Nigeria’s minister of communications technology Omobola Johnson said the government was not apologetic with the “directive hoped to drive growth among the Nigerian PC industry while underscoring that it is a case of putting our money where our mouth is.”
This directive is set to create a larger market for local Nigerian computer makers like Zinox Technologies, Brian Technologies, Omatek Computers, Beta Computers and Veda Computers, among others.
The move was welcomed by Leo Stan Ekeh, Chairman, Zinox Technologies who told Technology Times that “the new policy to patronize locally-made PCs by Federal agencies is a welcome development that will stimulate growth of the Nigerian PC assembly industry”.
Earlier this year, Nigeria’s National Information Technology Development Agency (NITDA), outlined the requirement for all MDA’s to purchase Nigerian made computers, putting a strict ban on foreign computers and technology products in public institutions and schools.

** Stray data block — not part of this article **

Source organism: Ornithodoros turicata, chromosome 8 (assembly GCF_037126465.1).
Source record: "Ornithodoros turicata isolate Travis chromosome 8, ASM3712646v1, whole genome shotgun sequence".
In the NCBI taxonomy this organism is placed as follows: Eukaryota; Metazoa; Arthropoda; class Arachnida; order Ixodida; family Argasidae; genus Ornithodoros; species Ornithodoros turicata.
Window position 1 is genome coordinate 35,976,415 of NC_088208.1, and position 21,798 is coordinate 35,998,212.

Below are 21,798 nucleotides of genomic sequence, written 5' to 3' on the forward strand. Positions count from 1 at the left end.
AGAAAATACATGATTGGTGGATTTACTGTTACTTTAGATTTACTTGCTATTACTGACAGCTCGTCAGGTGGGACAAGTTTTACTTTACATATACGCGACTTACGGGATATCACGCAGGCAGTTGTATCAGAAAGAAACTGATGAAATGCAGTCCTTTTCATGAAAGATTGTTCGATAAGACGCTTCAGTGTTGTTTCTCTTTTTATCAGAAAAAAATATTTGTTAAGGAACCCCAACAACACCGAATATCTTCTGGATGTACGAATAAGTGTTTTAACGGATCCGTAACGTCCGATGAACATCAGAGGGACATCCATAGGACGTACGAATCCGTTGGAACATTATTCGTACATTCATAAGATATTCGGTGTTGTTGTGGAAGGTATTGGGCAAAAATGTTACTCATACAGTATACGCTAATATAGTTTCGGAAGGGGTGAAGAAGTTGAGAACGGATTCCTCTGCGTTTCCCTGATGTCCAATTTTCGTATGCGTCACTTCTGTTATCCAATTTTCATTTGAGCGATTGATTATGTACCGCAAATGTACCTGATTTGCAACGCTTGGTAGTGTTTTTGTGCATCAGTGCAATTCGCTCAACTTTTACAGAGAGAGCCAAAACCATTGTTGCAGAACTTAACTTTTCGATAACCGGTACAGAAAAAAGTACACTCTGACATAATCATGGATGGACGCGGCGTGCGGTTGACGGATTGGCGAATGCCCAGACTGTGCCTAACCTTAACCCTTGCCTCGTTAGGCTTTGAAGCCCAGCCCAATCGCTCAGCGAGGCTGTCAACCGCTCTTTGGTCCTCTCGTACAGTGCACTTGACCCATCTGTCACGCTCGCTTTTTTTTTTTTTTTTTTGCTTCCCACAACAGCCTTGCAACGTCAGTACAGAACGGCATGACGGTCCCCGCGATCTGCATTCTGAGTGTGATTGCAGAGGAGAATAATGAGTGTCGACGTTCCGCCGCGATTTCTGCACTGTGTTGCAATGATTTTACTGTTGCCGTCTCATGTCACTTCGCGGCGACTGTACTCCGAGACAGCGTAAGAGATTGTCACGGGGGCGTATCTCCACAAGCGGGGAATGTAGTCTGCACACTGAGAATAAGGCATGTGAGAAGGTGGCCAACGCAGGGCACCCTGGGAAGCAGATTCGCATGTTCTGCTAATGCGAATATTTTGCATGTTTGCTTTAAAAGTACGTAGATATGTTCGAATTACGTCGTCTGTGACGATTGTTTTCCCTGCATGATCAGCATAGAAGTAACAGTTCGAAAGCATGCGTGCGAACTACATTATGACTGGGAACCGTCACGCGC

The Nigerian government, under the leadership of President Goodluck Jonathan, has also engaged in a campaign that will ensure that students in tertiary institutions access loans to purchase locally-assembled laptops. This was launched under the Student Laptop Ownership scheme, where parents and guardians are given a loan to purchase these laptops for their children.
The government also established two pilot ICT Incubation Centres at Tinapa Knowledge City, Cross River State and eLearning Centre, Lagos to help develop ICT businesses in the country.
A venture capital fund worth N2.4 billion (US$15 million) was also launched by the same government to provide early stage funding for the numerous innovations coming up in the west African country.